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Recycling Rate of PET Bottles Up; Total Amount Recycled Down

Woman holding box of recycling

Both the amount, by weight, of polyethylene terephthalate (PET) bottles available for recycling and the amount of PET bottles recycled declined in 2017. However, since fewer PET bottles were available for recycling overall, the recycling rate actually increased between 2016 and 2017. These are among the finding in a report issued by the National Association for PET Container Resources (NAPCOR) and the Association of Plastic Recyclers (ARP). The report, Postconsumer PET Container Recycling Activity in 2017, was published on November 15, 2018.

The report points out that 2017 was the first year since 2009 that saw a decline in the volume of PET bottles available for recycling in the United States. More specifically, in 2017, approximately 5,913 million pounds of PET bottles were sold in the U.S. and about 29.2% of those—1,726 million pounds—were collected through recycling programs and sold, either to domestic or foreign markets.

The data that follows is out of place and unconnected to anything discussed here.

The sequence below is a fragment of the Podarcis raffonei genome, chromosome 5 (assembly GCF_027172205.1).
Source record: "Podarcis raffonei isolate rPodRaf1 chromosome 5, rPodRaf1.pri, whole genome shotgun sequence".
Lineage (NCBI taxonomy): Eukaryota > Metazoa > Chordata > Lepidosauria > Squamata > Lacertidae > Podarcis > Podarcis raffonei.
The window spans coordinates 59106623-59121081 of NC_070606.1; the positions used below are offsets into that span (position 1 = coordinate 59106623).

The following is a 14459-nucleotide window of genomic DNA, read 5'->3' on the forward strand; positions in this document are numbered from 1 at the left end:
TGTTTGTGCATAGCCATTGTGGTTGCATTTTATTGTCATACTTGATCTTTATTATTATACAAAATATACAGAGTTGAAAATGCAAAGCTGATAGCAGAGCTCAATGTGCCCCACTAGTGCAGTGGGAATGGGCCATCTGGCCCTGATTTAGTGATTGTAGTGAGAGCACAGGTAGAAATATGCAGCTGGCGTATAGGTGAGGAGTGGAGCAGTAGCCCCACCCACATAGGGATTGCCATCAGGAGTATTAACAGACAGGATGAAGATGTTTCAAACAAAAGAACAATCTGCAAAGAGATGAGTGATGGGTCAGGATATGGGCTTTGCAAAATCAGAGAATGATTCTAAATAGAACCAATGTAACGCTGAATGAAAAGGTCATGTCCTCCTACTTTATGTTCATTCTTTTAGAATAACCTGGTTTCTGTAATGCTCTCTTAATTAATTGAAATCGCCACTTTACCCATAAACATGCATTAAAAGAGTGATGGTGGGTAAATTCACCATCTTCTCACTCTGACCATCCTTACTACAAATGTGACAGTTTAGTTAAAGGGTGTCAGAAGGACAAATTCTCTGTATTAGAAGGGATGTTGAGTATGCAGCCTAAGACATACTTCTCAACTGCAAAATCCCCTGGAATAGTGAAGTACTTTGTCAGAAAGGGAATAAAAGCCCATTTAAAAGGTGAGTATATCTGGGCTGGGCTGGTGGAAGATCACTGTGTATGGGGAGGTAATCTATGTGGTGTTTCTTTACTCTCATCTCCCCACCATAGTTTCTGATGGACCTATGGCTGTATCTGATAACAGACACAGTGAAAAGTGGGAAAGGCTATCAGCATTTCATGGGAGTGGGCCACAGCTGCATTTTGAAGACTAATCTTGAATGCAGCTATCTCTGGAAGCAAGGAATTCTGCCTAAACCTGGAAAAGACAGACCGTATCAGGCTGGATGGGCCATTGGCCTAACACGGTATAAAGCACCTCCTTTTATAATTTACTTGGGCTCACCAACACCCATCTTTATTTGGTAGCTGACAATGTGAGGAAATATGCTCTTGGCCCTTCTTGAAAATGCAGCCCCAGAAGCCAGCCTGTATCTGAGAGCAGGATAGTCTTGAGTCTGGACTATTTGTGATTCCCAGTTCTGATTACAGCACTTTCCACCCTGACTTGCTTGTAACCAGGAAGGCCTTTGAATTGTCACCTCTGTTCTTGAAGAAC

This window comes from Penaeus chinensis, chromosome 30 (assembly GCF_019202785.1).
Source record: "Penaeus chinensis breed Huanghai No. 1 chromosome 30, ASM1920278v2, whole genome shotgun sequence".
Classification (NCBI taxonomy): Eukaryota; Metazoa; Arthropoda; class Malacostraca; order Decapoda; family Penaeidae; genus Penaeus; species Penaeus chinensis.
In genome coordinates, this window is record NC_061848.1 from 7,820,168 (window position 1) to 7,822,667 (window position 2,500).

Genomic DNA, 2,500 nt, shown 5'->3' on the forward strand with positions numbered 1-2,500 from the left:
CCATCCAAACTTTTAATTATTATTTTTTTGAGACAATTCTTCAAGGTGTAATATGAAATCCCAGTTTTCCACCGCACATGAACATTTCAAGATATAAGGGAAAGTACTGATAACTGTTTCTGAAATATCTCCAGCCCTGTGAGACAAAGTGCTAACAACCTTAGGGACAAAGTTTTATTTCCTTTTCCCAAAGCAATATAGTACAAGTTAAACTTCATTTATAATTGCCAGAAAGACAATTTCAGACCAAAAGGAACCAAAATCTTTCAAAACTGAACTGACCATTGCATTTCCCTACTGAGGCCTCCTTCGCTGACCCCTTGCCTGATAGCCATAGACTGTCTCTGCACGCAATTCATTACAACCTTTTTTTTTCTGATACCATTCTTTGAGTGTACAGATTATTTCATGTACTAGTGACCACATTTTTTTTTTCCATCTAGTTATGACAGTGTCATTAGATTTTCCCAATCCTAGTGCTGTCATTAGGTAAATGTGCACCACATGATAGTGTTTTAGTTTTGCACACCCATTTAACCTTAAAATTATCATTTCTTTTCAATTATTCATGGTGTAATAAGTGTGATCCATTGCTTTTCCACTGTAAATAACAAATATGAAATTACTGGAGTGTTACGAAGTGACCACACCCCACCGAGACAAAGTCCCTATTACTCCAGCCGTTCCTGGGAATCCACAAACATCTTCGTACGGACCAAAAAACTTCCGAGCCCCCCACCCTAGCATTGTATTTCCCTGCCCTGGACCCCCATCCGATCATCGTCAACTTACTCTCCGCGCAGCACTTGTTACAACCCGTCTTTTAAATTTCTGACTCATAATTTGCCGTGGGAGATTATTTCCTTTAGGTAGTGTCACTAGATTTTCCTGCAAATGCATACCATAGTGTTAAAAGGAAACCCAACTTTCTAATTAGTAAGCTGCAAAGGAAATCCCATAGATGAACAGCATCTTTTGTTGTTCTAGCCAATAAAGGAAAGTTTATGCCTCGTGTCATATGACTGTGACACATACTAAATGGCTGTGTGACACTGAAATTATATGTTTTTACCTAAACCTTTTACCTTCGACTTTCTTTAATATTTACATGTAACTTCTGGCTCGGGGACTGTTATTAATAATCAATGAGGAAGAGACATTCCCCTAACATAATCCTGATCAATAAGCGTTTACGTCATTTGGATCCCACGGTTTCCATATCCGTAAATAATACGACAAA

The amount of PET material processed through Material Recovery Facilities (MRFs) also declined in 2017. This is part of a slow but steady downward trend that began in 2014, according to NAPCOR and ARP. Possible reasons given for the decline are:

  • Light weighting of containers, along with the development of bigger and faster MRFs, led to increased misdirection of materials;
  • Low PET bale prices during the first half of 2017; and
  • More stringent export quality requirements and restrictions that affected MRF process and priorities pertaining to materials sorting and marketing.

Among the more stringent export restrictions was China’s ban of shipments of post-consumer plastics and other materials in mid-2017.  This resulted in the elimination of markets for mixed bottle bales and PET reclaimer byproducts. Although, on the positive side, more bales became available to domestic PET reclaimers—a supply that was desperately needed, according to the report.

“The key to continued growth in the PET recycling industry is increased demand for RPET [recycled PET] by end users, and designing bottles for recyclability. Increased utilization of RPET provides the connection to meeting ‘Circular Economy’ sustainability goals announced by many consumer brands,” said Steve Alexander, APR President, in a press release about the report.